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Why Qware® Riskmanager

Development of medical devices and putting them on the market entails the observation of extensive regulatory conditions. For this, one can refer to national laws and regulations, EU directives, FDA guidelines, product and process standards, and guidance documents – or one can refer to a quality management system.
Regulatory requirements have increased in number steadily over recent years - the draft of the planned EU Medical Device Regulation already provides for numerous discussions. For manufacturers of medical devices, this represents a steadily increasing amount of documentation, because that which has not been documented, will not, if there is any doubt, be made. Manufacturers of medical devices, in-vitro diagnostic devices or active implantable medical devices, therefore already "produce" a huge amount of "paper", and all indications are that this will increase even more.

“We muddle through”

“… because we’ve always done it that way” – this is how many risk management officers describe their in-house processes. The various components of the technical documentation are often created as static one-off solutions with office applications such as Microsoft Word or Excel. Over the years, growing projects lead to ever larger and more confusing document collections, which do not automatically incorporate accrued knowledge.
Often missing functionality is then made up for by complex cell references, (partially wild) formulas and VBA macros. At first, this alleviates the workload of the file’s creator, but over time causes a greater burden through the load on other colleagues, who cannot follow the calculations without an unjustifiable investment of time. The result: a new file is created, the projects become more and more unmanageable, inconsistent documents with partly contradictory contents proliferate, errors occur, and normative changes are recognized too late, if at all...
Few companies use Microsoft Word or Excel documents even for “simple" business tasks such as preparing invoices, delivery notes or credits. It is then all the more surprising to find the use of these tools in such a critical core of the company. The consequences can be serious, ranging from delays in launches and cost increases because of amendments to cases of product liability or refusal of product approval.

No more muddling through

To break free of this “document jungle”, the goal should be to break up monolithic documents into fine-grained data and to pass as much work as possible to specialized software tools. The advantages are obvious.

    Preventing redundant information

    Data appropriate to multiple medical devices (e.g. those sharing common components or functions), as well as information that satisfies separate yet parallel regulatory requirements, should be recorded and stored only once. Everywhere else, such information should be only referred to by links, so that the work process is simplified and accelerated. In addition to the associated savings in time and money, will also prevent such issues as, for example, the exact same risk having a different assessment in a compliance report for electrical medical devices to its assessment in a DIN EN ISO 14971 risk management file. Employees can thus concentrate on value creation rather than on comparing and synchronizing documents.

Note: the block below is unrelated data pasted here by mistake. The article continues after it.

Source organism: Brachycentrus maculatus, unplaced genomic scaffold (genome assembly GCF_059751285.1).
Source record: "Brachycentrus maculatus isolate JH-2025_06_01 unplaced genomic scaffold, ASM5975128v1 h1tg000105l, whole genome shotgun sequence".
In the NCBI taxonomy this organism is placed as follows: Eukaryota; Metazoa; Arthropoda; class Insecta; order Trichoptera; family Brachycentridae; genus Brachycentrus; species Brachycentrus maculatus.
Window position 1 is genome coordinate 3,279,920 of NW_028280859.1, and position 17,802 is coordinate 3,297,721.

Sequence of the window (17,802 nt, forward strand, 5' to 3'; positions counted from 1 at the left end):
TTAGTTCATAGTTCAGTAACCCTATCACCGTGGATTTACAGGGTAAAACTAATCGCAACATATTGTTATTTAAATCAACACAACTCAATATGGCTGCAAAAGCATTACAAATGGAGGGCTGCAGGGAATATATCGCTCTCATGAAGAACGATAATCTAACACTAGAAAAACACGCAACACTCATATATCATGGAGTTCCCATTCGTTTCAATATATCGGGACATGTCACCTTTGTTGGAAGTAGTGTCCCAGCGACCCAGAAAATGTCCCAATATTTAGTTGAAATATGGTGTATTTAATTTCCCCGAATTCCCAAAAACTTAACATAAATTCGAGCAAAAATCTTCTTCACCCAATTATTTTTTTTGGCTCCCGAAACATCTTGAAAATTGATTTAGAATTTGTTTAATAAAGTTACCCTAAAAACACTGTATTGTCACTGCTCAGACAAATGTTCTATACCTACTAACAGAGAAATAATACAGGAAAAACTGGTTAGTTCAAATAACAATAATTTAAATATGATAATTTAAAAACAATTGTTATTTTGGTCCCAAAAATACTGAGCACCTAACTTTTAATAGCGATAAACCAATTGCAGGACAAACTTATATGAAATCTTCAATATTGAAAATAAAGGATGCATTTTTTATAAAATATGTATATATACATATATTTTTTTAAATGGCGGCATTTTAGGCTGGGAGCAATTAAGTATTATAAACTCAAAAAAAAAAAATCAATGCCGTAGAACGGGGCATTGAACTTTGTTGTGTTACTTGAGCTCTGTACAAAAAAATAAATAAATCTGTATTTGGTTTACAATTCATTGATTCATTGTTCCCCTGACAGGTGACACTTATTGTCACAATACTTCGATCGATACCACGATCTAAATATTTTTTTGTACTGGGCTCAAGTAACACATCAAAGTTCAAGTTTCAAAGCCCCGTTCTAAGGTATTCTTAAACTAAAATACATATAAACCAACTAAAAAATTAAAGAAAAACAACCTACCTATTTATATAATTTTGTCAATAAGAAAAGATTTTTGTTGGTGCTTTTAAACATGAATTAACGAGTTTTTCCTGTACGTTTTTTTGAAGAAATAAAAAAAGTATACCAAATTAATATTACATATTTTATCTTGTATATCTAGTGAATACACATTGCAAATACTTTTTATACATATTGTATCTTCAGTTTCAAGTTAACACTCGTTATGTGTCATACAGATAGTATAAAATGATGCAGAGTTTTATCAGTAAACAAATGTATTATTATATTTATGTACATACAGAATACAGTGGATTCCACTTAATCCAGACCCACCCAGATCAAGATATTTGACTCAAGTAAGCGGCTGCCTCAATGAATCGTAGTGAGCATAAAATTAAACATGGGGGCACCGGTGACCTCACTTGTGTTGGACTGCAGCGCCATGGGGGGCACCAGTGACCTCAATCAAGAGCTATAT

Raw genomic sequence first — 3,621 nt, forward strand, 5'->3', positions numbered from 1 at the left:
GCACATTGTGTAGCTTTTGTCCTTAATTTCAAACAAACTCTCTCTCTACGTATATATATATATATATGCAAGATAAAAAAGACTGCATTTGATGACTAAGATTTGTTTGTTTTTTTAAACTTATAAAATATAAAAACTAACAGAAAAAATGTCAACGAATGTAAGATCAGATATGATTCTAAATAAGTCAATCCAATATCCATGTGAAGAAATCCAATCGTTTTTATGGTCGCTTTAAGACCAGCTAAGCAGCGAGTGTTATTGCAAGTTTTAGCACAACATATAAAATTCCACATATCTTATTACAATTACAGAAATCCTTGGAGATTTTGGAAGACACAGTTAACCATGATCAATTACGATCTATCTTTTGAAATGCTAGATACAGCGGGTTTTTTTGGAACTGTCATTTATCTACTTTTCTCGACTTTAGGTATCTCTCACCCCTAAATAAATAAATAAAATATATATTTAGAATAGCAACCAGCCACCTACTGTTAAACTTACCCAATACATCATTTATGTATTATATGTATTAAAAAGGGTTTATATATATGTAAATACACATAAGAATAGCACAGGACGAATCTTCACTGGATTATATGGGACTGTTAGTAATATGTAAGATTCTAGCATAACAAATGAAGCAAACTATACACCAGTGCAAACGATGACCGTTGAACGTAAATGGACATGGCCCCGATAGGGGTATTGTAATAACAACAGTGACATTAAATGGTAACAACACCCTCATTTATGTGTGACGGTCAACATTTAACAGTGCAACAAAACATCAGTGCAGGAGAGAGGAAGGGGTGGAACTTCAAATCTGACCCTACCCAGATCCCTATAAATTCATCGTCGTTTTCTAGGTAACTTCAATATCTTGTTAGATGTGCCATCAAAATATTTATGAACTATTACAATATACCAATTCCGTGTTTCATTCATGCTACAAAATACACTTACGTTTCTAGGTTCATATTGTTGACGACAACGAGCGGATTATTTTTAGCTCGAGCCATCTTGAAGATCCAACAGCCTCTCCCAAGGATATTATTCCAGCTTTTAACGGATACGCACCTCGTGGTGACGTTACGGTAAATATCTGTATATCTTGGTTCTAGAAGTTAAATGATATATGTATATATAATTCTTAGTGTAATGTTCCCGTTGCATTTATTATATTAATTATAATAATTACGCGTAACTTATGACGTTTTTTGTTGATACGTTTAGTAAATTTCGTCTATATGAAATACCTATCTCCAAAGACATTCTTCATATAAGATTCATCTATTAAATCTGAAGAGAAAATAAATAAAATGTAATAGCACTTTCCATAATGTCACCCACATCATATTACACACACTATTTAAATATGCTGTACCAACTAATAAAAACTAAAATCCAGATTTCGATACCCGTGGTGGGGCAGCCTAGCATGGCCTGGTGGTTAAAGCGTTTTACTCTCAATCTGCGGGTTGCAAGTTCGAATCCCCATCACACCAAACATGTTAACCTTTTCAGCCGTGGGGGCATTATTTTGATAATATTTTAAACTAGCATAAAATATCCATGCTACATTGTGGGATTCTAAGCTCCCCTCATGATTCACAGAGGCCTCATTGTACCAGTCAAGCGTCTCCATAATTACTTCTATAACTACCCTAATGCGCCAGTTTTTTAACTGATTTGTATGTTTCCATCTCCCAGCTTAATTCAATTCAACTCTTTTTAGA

Automation

    Since only demonstrably qualified employees may edit and release regulative documents, the workload is falls mostly on a few and usually also well-paid employees. Freeing up these employees through automation of standard activities not only saves money, but also valuable time, which can be used for other projects. In addition, errors can be avoided and approval processes accelerated by automation, such as integrated plausibility checks.

    Standardization

    In fulfilling regulatory requirements for medical devices, the focus should be on the content, not on the exact form the data should be in for further processing. With uniform definition and naming of issues and situations across a company or product group, and the use of internationally agreed reporting formats with Notified Bodies, a standard software provides a supportive framework, which also can be transferred to other colleagues with little effort.

    Qware® Riskmanager is the world's leading software solution for the creation of technical documentation for manufacturers of medical devices and in-vitro diagnostic devices. In a clearly structured environment, all relevant information is collected, stored centrally under version control, and dynamically interconnected with a fine granularity. Redundant data do not exist, and with the press of a button, reports are generated automatically with the latest data.
    Qware® Riskmanager helps to detect risks early in the development process and to visualize risk distributions graphically. The intuitive user interface, bundled examples, and prepared document templates make it easy to get started. The self-learning knowledge base with automatic suggestions of further potential risks, possible sources, or the most efficient measures, facilitates the use of synergies between projects and accrued know-how across the whole company.
    For 15 years Qware® Riskmanager has successfully proven itself on the market, has been continuously adapted to normative changes and has been enhanced with new functionality. As an immediately useable, market-established, and cost-effective system, it accelerates development and approval processes. You spend your time on content, not on form.

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